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Thursday, May 9, 2013

Phantom Prey by John Sandford (Davenport #18)

Phantom Prey (Lucas Davenport, #18)Phantom Prey by John Sandford

My rating: 4 of 5 stars

Jacket Blurb: A widow comes home to her large house in a wealthy, exclusive suburb to find blood everywhere, no body, and her college aged daughter missing. She's always known that her daughter ran with a bad bunch. What did she call them - Goths? Freaks is more like it, running around with all that makeup and black clothing, listening to that awful music, so attracted to death. And now this.

But the police can't find the girl, alive or dead, and when a second Goth is found slashed to death in Minneapolis, the widow truly panics. There's someone she knows, a surgeon named Weather Davenport, whose husband is a big deal with the police, and she implores Weather to get him directly involved. Lucas begins to investigate only reluctantly; but then when a third Goth is slashed in what is now looking like a Jackthe- Ripper series of killings, he starts working it hard. The clues don't seem to add up, though. And then there's the young Goth who keeps appearing and disappearing: Who is she? Where does she come from and, more important, where does she vanish to? And why does Lucas keep getting the sneaking suspicion that there is something else going on here . . . something very, very bad indeed?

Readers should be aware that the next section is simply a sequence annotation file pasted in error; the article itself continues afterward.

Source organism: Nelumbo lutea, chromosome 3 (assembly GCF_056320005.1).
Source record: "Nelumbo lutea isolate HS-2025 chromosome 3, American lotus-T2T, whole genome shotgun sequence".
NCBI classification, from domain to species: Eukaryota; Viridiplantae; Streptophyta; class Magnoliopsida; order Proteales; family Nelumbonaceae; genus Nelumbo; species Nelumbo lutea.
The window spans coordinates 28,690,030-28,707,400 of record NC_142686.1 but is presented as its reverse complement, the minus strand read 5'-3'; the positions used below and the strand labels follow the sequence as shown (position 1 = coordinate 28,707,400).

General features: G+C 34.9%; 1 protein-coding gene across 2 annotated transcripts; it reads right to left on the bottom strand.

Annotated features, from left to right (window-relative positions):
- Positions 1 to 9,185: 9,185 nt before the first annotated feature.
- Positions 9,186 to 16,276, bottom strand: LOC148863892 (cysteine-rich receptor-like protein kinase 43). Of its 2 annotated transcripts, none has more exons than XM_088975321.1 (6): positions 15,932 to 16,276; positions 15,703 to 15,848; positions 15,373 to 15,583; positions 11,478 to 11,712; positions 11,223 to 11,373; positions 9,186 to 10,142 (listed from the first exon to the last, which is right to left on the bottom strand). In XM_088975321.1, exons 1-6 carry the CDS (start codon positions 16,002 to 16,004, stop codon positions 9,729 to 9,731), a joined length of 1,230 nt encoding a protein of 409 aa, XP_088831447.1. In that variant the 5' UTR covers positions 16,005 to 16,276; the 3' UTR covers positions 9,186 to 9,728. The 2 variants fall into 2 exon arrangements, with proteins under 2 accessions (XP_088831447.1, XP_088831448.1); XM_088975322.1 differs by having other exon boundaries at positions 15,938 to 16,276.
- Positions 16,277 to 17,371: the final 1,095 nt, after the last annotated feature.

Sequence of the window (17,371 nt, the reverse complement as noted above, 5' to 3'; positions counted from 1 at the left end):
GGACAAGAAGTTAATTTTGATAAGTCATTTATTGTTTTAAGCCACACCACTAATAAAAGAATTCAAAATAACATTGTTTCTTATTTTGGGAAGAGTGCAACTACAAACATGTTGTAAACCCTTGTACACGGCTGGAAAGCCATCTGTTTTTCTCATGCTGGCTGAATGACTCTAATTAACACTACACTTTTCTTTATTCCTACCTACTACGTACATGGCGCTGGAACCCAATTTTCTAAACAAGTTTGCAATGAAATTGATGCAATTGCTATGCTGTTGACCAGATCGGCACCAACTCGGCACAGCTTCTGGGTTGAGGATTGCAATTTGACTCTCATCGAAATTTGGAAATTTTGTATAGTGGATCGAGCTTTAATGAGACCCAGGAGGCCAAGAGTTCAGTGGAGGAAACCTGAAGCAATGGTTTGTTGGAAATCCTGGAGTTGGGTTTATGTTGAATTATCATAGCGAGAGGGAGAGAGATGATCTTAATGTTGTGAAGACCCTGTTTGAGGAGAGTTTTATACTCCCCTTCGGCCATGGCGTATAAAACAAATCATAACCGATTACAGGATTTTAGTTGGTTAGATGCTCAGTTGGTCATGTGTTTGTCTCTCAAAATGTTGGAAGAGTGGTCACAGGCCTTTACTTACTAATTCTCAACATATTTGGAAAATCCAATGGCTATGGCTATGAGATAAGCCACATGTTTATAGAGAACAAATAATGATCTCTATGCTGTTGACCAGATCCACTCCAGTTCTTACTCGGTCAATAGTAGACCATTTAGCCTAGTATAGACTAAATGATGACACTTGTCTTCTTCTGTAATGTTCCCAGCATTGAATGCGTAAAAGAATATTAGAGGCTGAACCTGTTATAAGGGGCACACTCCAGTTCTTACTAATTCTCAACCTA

Davenport's starting to realize that it isn't all fun and games chasing the criminals after he is shot in an ambush outside a bar while trying to find a young missing woman.  The thought that he might not be there to jump Weather's bones or watch Sam and Letty grow up, gives our detective pause for thought in an unusual insightful moment.

Outside of these intimate thoughts, this was an intriguing novel. The plot twisted and turned in interesting ways, keeping my attention fully engaged.  The reader does know partway though who-done-it, but the fascination lies in how Davenport figures this one out.   It is also one of those murder-mysteries where I can't say a heck of a lot lest I drop an unwanted spoiler.  A sub-plot interweaves itself through the main plot providing a bit of levity in what could become a very uncomfortable storyline.

My biggest complaint with the book was the conclusion to the main storyline - felt like a total cop-out.  Pun intended. 

Still, this may be my favorite Davenport book.  Good balance between personal insight, humor, intrigue and overall resolution.

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